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21 January 2011


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frank durkee

My wife likewise is a great tracker of our respective families. We also have had some wonderful surprises. Hope for you that more of the same comes your way.

Mad Dogs

It's interesting Pat that you should mention this.

My siblings and I have chasing down our ancestors lately via Ancestry.com.

My great, great grandfather from County Galway stepped off the boat on Feb. 15 1849 as a 24 year old Irishman fleeing the Great Potato Famine.

I even managed to search out and find the ship, the packet ship Jamestown, and its Manifest of Passengers listing his name.

As well as a picture of the ship.

Like you, until this past December, I never even knew his name.


Our youngest daughter is our family researcher. The things she turns up are quite amazing, but one has to learn to take the good with the bad and not be too judgmental, My wifes side has links to Jefferson Davis and to a couple of Revolutionary veterans while my side has a person who murdered a couple and was executed for the crime. Oh well....


Ah, but how did he wind up in Quebec?

Patrick Lang


Amos Hall was a prosperous farmer at Hopkinton, NH after the RW. He was an officer of the NH militia. In 1804 he bought 1000 acres of land and a "mill" near Sherbrooke, PQ and moved there. Several years later he bought land near present Thetford Mines and moved to that area. There he lived for nearly fifty years and became a prominent local figure once again. A number of other New England families moved into that area as well. They are pretty much all my relatives. This is about fifty miles SE of Quebec City. In 1843 he applied for and received a US pension for the RW. About that time some of his children and other families living in that part of Quebec Province decided to "remove" as they would have said to western Wisconsin. Amos died n Canada in 1854 age 95. His tombstone is marked "Captain Amos Hall, veteran of the revolutionary army." Why they moved around like this is not clear to us at present. before the 1804 move the Halls and their kin had been in New England since 1620 (Mayflower and Mass. Bay). pl



Do you know if you have any 'brew masters' in your family tree? I know that I had some first rate ridge-running corn squeezin brew masters long before it was considered illegal in our U.S. to make your own. It's sad that a person almost has to have a license anymore just to pass gas.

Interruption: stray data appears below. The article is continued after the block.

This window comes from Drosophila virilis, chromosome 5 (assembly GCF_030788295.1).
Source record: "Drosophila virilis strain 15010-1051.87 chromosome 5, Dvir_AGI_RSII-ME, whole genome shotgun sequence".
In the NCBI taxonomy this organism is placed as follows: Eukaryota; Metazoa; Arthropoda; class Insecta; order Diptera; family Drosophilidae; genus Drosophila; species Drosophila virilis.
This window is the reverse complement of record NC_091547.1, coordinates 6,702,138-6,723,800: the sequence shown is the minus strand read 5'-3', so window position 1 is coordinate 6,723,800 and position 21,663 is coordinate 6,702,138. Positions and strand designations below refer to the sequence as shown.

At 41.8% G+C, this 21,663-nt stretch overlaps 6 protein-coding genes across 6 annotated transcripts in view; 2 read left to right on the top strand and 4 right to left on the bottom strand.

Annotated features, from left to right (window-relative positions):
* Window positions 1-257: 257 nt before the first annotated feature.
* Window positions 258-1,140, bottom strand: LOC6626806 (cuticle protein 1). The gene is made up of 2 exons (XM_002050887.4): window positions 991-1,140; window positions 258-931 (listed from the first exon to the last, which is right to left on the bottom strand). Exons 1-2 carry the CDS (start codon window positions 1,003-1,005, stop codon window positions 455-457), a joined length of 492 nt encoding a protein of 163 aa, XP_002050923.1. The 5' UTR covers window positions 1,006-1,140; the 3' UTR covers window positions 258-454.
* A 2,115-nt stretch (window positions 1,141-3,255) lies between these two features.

Hope you're feeling better. Remember that Turkey101 cures all ills.


i have just listened to His Excellency, George Washington by Joseph Ellis with all its wonderful detail of the Continental Army and the Revolution ; i now can think of your ancestor at Valley Forge (was he shoeless ?) and the other battles / really brings it all home / smile


Patrick Lang


I don't know about the shoes but if he was like most of my kin in military service, HIS MEN would have had shoes no matter how he got them. The officers of the French Expeditionary Corps described the enlisted men of the Continental Army as "old men, Negroes and boys." I suppose he was one of the "boys.' pl

Sidney O. Smith III

Ah yes, but what do the descendants of the Am. Rev. do when the following realization hits and hits hard: the USA is on the wrong side of history in the 21st century?

At some point a threshold is crossed and that which our ancestors fought and died is no longer honored but indeed desecrated to the point of depravity. To me, one of the greater signs, as reported by Glenn Greenwald, is that now the USG can assassinate its own citizens.

Speaking of Greenwald and where he spends time, the tempo of the following music is not mine, but the images may give a hint:


Greenwald’s fascination with Brazil differs from mine. As for myself, maybe Our Lady of the Confederadoes will help one discern. The history of the Confederadoes, now totally racially mixed, may offer the best proof of what could have been if nature had been allowed to take its own course in the United States.


Advantage Brazil. They did not suffer from an unnecessary war to end slavery, and unnecessary wars sow the seeds of a nation’s self destruction. For more info, see US Foreign Policy, circa 21st century, in large part implemented by Southerners totally disconnected from their finer traditions.



George Washington vowed, in a December, 1795 letter, that there must never be immunity for wrongdoing by high government officials: "The executive branch of this government never has, nor will suffer, while I preside, any improper conduct of its officers to escape with impunity."

Such legal protections that the founders fought for are so quant, kind of like the Geneva Convention:

Sidney O. Smith III

Thank you very much for the references. Helps broaden my perspective.

As a side note, my take on a code of civility is somewhat different than that discussed in Greenwald’s article but Greenwald’s point is tangential to his hard hitting argument and, besides, the difference may really come down to semantics.

That probably irrelevant point aside, I appreciate your sending the link, as the Madison and Washingon references particularly provide a guiding light and they do so at no better time.


The Brits must have been so insufferably arrogant. And well, they just considered Americans inferior.

Of my husband's family lore - Colonel thomas Fitch was ridiculed by the Brit soldiers for putting chicken feathers in his hat. Maybe the original Yankee Doodle Dandy! A put down to them, a compliment to US!

Also, another hubby ancestor John Fitch supplied arms, rum and beer to troops at Valley Forge,Philly, Trenton. A gun and rum runner! (He later went on to invent steamboat.)

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